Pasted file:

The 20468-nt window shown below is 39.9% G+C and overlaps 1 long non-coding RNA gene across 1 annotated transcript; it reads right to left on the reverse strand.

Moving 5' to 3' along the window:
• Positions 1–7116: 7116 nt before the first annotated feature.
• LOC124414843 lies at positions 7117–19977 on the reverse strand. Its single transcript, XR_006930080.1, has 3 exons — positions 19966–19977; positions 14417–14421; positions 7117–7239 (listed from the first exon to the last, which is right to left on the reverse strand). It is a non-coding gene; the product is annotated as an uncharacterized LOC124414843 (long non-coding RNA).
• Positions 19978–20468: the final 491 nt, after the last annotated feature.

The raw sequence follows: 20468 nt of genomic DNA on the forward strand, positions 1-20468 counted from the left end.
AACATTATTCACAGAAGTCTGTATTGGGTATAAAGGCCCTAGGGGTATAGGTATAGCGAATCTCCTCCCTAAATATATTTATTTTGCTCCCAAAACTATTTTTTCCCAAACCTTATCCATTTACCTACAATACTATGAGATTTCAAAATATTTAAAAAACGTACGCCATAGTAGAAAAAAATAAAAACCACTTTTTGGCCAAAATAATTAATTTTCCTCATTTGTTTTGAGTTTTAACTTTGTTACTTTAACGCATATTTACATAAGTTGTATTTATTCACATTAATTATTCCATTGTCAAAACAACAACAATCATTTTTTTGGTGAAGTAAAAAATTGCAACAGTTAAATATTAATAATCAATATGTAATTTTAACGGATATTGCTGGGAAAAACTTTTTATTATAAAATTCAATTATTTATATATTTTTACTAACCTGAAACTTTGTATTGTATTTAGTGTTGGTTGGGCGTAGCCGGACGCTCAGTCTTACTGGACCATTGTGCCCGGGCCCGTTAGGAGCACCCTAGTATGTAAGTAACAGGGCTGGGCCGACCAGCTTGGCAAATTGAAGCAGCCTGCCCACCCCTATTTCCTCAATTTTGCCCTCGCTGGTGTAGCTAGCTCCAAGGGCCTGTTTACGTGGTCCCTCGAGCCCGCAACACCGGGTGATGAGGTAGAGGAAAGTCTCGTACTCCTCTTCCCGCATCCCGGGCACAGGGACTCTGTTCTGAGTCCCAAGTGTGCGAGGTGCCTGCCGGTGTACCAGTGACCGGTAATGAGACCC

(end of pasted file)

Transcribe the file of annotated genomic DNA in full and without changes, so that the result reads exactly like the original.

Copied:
The 20468-nt window shown below is 39.9% G+C and overlaps 1 long non-coding RNA gene across 1 annotated transcript; it reads right to left on the reverse strand.

Moving 5' to 3' along the window:
• Positions 1–7116: 7116 nt before the first annotated feature.
• LOC124414843 lies at positions 7117–19977 on the reverse strand. Its single transcript, XR_006930080.1, has 3 exons — positions 19966–19977; positions 14417–14421; positions 7117–7239 (listed from the first exon to the last, which is right to left on the reverse strand). It is a non-coding gene; the product is annotated as an uncharacterized LOC124414843 (long non-coding RNA).
• Positions 19978–20468: the final 491 nt, after the last annotated feature.

The raw sequence follows: 20468 nt of genomic DNA on the forward strand, positions 1-20468 counted from the left end.
AACATTATTCACAGAAGTCTGTATTGGGTATAAAGGCCCTAGGGGTATAGGTATAGCGAATCTCCTCCCTAAATATATTTATTTTGCTCCCAAAACTATTTTTTCCCAAACCTTATCCATTTACCTACAATACTATGAGATTTCAAAATATTTAAAAAACGTACGCCATAGTAGAAAAAAATAAAAACCACTTTTTGGCCAAAATAATTAATTTTCCTCATTTGTTTTGAGTTTTAACTTTGTTACTTTAACGCATATTTACATAAGTTGTATTTATTCACATTAATTATTCCATTGTCAAAACAACAACAATCATTTTTTTGGTGAAGTAAAAAATTGCAACAGTTAAATATTAATAATCAATATGTAATTTTAACGGATATTGCTGGGAAAAACTTTTTATTATAAAATTCAATTATTTATATATTTTTACTAACCTGAAACTTTGTATTGTATTTAGTGTTGGTTGGGCGTAGCCGGACGCTCAGTCTTACTGGACCATTGTGCCCGGGCCCGTTAGGAGCACCCTAGTATGTAAGTAACAGGGCTGGGCCGACCAGCTTGGCAAATTGAAGCAGCCTGCCCACCCCTATTTCCTCAATTTTGCCCTCGCTGGTGTAGCTAGCTCCAAGGGCCTGTTTACGTGGTCCCTCGAGCCCGCAACACCGGGTGATGAGGTAGAGGAAAGTCTCGTACTCCTCTTCCCGCATCCCGGGCACAGGGACTCTGTTCTGAGTCCCAAGTGTGCGAGGTGCCTGCCGGTGTACCAGTGACCGGTAATGAGACCC